Ramirez was given the nickname Rami-chan in Japan, probably due to his playful attitude; -chan is a suffix used for small children. (As a side note, -kun is also used for boys, and Masahiro Tanaka's nickname in Japan is Ma-kun, most likely due to his young appearance, and possibly behavior.) Many of Ramirez's subset cards show him interacting with team mascots or goofing off.

Over 13 seasons at the plate in the NPB, he hit .301 with 2017 hits, 380 home runs, and 1272 RBI.

The 2014 season was spent as a player-coach in the independent BCL with the Gunma Diamond Pegasus team. He retired at the end of that season, and served as an advisor for the Orix Buffaloes for part of the 2015 season.

The BayStars brought Ramirez back as manager in 2016, and he took the team to the playoffs in three of his five years with the team. In 2016, the team had a losing record but still managed to finish third, and beat the second-place Giants to advance to the second stage of league playoffs. In 2017, they again finished third, but beat the Tigers and Carp to make it to the Japan Series, where they lost to the dynasty Hawks. The 2018 season was his worst as a manager, finishing fourth with a .475 winning percentage. The BayStars returned to the playoffs in 2019, finishing in second place but losing in the first round to the third-place Tigers. The shortened 2020 season saw the team back in fourth place, two games under .500. Over five seasons, the BayStars had a regular-season record of 336-337.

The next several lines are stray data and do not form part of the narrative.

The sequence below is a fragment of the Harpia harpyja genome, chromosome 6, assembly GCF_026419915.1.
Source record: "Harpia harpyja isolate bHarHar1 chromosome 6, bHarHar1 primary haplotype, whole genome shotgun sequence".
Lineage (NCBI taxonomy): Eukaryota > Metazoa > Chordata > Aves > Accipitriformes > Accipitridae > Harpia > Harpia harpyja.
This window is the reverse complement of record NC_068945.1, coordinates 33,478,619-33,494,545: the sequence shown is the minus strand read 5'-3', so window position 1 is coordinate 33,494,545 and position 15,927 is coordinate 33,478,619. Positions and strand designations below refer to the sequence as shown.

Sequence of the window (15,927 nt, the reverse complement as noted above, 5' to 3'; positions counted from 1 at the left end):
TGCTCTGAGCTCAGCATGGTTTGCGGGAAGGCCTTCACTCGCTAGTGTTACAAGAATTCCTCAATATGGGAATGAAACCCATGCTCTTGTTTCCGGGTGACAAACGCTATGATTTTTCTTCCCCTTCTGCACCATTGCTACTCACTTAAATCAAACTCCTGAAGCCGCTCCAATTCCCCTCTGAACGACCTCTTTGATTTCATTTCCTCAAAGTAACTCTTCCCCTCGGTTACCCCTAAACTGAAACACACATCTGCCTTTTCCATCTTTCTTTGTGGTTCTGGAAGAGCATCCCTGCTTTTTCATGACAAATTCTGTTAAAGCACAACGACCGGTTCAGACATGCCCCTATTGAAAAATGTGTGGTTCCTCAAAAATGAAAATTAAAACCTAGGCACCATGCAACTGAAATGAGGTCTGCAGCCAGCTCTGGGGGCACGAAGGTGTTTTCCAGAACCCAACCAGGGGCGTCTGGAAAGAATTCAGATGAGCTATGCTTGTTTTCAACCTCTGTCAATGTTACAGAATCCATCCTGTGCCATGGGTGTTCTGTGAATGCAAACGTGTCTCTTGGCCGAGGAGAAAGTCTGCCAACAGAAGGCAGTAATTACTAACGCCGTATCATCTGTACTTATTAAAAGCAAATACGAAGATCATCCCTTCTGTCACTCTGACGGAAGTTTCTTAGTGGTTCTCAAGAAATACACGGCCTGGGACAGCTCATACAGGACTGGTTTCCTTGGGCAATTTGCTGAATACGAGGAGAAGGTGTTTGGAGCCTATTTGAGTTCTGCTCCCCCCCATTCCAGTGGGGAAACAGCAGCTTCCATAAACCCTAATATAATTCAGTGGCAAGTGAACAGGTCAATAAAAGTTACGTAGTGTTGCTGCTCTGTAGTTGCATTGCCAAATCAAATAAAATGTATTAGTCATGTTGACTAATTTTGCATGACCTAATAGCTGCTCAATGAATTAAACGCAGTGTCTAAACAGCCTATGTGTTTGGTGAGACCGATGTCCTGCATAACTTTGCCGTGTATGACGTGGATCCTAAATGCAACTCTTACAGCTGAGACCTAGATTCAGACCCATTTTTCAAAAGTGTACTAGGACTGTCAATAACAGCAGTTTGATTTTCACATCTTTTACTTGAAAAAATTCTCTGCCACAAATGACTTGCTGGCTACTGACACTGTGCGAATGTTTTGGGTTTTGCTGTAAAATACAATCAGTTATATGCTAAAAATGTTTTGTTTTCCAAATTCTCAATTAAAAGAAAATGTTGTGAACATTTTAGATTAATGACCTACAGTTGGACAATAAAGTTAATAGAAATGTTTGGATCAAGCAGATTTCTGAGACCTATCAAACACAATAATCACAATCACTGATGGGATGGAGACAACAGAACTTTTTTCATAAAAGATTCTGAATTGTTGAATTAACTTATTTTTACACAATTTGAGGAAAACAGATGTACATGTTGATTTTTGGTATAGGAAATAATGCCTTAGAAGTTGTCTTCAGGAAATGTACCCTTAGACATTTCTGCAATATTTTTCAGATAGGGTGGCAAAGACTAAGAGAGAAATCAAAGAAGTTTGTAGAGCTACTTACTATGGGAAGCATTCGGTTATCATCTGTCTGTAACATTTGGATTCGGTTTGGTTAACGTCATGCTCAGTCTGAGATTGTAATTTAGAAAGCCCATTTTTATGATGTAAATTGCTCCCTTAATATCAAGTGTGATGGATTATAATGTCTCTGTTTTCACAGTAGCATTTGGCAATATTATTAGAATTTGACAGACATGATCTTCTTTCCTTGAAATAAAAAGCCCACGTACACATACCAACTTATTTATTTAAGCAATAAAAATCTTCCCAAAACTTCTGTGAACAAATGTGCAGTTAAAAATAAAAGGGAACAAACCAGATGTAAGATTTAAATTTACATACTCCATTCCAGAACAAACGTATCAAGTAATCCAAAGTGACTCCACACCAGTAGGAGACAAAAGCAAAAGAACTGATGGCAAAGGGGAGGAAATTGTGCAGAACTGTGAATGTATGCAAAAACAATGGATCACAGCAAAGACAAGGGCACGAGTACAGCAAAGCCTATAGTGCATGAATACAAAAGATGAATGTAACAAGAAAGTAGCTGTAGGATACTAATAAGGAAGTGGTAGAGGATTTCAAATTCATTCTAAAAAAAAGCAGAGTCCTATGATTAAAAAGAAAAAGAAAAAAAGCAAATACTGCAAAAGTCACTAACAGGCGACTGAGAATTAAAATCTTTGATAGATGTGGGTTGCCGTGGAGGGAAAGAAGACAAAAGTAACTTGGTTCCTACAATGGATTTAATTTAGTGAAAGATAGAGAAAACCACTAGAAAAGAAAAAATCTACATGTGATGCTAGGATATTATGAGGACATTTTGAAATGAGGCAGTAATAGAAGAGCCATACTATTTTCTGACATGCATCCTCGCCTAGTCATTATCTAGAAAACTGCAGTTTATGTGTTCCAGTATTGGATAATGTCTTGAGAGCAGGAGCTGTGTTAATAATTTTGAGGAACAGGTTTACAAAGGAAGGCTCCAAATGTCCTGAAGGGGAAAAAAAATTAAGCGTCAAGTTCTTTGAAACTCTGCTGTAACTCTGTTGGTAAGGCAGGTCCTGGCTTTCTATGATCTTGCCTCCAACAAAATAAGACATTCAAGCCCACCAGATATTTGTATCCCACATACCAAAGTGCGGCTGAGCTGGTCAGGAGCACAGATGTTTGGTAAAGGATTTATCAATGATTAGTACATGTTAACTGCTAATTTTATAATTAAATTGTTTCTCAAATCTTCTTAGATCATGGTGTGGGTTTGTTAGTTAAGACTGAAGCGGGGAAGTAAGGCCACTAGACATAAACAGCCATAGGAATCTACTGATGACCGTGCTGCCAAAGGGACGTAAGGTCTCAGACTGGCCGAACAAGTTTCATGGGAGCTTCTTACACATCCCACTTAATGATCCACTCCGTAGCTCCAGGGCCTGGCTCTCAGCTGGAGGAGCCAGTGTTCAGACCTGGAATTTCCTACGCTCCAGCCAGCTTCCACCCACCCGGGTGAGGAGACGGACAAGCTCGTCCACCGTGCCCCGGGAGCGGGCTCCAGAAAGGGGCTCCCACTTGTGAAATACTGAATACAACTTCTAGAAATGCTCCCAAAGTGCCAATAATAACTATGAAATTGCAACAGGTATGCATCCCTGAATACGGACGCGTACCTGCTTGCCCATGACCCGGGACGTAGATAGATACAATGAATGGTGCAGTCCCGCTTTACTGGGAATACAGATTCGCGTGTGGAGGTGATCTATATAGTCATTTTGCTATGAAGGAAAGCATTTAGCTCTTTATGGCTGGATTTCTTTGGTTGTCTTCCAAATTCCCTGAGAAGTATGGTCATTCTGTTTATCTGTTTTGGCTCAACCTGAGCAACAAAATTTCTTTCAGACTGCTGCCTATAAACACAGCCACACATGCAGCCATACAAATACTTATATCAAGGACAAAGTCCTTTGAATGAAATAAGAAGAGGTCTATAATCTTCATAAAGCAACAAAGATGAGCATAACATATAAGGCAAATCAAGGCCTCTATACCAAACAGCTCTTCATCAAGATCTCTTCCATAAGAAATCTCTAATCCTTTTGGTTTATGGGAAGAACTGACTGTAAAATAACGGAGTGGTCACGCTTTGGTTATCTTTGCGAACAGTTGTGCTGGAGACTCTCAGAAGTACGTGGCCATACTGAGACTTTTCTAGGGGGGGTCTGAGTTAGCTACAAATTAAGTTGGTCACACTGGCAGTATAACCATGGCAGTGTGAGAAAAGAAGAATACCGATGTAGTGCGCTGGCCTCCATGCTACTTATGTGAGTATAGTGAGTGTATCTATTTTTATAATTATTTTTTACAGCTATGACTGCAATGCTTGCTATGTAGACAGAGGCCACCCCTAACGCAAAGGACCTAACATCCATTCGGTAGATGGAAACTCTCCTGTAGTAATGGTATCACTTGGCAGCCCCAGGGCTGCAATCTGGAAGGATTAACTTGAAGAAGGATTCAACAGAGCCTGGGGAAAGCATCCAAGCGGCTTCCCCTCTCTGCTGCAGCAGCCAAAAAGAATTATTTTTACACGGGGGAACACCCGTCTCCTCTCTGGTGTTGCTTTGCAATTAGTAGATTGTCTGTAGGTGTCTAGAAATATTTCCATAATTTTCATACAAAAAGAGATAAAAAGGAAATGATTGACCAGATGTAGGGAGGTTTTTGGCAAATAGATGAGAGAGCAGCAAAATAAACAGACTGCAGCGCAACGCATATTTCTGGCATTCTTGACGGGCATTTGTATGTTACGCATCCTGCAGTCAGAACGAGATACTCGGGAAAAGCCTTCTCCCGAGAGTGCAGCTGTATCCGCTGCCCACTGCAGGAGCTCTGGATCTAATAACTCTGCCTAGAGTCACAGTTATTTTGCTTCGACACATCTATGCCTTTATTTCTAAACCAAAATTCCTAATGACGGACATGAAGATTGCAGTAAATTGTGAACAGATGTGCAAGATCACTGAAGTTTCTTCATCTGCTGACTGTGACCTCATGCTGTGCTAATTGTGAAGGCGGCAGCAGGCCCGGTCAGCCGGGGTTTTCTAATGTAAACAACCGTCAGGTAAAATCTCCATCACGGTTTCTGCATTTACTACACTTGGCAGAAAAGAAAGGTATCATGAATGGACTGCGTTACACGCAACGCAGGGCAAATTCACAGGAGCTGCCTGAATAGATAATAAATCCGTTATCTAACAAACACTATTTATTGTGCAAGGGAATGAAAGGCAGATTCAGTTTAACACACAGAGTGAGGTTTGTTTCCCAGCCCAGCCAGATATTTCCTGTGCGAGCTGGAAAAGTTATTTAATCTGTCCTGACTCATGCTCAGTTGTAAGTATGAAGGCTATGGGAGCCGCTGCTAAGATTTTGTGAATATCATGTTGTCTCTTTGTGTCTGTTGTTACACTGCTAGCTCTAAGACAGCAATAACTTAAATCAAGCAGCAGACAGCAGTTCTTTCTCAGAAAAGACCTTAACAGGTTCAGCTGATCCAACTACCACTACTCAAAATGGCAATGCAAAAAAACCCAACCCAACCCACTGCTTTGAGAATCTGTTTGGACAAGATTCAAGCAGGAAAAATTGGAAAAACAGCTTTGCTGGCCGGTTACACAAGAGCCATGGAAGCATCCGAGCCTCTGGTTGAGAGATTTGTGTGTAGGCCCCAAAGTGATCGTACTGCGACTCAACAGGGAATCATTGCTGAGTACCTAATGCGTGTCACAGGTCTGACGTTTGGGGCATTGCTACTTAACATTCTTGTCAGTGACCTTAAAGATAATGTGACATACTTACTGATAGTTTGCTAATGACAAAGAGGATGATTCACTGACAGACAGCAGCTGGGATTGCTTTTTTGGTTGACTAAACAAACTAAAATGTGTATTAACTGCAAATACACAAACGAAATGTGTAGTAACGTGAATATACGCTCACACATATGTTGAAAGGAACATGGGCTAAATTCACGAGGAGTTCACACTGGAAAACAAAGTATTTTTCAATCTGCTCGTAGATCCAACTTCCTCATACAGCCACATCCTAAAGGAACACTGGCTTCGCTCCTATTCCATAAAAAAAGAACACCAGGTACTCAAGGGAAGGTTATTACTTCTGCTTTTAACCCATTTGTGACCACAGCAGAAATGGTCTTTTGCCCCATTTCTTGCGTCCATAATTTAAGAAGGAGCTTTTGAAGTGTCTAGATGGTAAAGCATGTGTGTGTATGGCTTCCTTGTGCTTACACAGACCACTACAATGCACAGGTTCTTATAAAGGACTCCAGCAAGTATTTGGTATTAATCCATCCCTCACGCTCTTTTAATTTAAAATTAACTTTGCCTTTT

Ramirez announced his retirement in October, and was given a farewell ceremony at the end of the season. Epoch made an Epoch One card commemorating the event:

I never did see him play in person, and in fact I never saw him manage, either. But perhaps I'll get to see him some other way; he opened a restaurant in 2013, which has since closed, but perhaps he'll try again. Or maybe he'll show up at an event.

Wednesday, January 6, 2021

Gaijin: Mark Brownstein

 Don't expect this to be a regular series, but this particular card has a somewhat-interesting story behind it. Gaijin is a slang/casual word for foreigner.

The player pictured above is Mark Brownstein. The card front calls him "Brown", a nickname of sorts given to him to make it easier to pronounce in Japanese. (Side note: Japan loves shortening names. For example, one major convenience store, Family Mart, is called FamiMa.) Brownstein was a star pitcher with the University of Southern California whose father did business in Japan. I guess he figured playing baseball in Japan would be a good opportunity to learn about the country.

The Hanshin Tigers signed Brownstein in 1962 fresh out of college.

This is a very rare occurence; Matt Randel and Carter Stewart are two other examples of Americans coming to Japan prior to playing in the US. Randel came over in 1999 after dropping out of college and pitched only 1/3 inning in 2000 before returning home for a couple seasons. He would then play for the Yomiuri Giants for two seasons before moving over to the KBO. Stewart came to Japan in 2019 fresh out of high school (thanks, Scott Boras) and has spent the past two seasons pitching for the Hawks' minor league teams. 

As for Brownstein, he didn't do so well in 1962, never played for the top-level team, and left by the end of the season. He managed to make it on to three 1962 menko cards, though: this Doyusha menko, a Marusan menko, and a Marusan bromide. In fact, if I hadn't randomly came across this card, I wouldn't even know he existed.